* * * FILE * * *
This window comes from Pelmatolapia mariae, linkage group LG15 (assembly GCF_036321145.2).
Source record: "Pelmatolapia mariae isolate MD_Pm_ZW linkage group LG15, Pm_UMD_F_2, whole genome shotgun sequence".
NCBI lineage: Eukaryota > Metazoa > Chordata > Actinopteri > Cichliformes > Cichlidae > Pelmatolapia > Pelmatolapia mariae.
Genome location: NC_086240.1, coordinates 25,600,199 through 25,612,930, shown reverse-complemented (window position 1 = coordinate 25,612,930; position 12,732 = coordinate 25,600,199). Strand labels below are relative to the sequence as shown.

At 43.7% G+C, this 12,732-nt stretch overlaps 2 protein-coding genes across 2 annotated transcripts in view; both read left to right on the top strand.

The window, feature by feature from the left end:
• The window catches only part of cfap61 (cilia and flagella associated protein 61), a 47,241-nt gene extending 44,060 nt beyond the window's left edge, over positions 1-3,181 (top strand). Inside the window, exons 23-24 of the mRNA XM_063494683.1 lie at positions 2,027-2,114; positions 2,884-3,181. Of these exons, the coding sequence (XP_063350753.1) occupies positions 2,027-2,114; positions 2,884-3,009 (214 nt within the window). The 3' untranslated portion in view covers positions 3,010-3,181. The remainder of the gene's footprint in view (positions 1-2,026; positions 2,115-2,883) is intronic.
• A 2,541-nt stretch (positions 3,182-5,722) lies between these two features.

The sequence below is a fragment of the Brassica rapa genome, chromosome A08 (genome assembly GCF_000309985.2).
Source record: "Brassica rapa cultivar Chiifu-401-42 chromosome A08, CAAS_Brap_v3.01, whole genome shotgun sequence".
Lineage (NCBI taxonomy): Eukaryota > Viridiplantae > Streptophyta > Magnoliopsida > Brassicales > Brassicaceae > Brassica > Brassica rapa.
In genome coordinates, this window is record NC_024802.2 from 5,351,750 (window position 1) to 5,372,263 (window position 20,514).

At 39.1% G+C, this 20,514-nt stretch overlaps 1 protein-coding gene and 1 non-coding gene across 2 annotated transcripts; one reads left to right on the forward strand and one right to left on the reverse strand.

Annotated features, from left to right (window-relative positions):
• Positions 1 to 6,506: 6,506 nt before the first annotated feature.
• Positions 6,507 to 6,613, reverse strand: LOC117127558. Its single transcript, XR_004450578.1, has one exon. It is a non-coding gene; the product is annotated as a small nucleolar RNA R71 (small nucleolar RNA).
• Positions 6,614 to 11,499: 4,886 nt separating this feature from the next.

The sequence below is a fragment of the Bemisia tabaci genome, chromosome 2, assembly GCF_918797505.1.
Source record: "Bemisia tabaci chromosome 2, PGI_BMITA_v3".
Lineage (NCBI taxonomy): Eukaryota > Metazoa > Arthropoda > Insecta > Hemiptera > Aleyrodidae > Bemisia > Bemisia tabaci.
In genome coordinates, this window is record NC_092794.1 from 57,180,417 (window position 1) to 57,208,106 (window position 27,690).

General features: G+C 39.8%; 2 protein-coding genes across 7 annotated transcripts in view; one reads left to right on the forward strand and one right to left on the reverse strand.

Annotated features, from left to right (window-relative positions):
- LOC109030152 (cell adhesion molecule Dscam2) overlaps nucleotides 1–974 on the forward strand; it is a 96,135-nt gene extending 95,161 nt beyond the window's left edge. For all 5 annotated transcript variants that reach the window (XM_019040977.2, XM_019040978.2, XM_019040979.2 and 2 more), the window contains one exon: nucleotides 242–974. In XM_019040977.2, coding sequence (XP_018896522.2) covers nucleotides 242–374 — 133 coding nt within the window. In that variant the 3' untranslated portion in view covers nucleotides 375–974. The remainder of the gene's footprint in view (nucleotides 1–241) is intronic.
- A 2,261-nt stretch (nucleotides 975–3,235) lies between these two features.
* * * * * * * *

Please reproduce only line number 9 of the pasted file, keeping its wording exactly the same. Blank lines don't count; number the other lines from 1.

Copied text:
The sequence below is a fragment of the Brassica rapa genome, chromosome A08 (genome assembly GCF_000309985.2).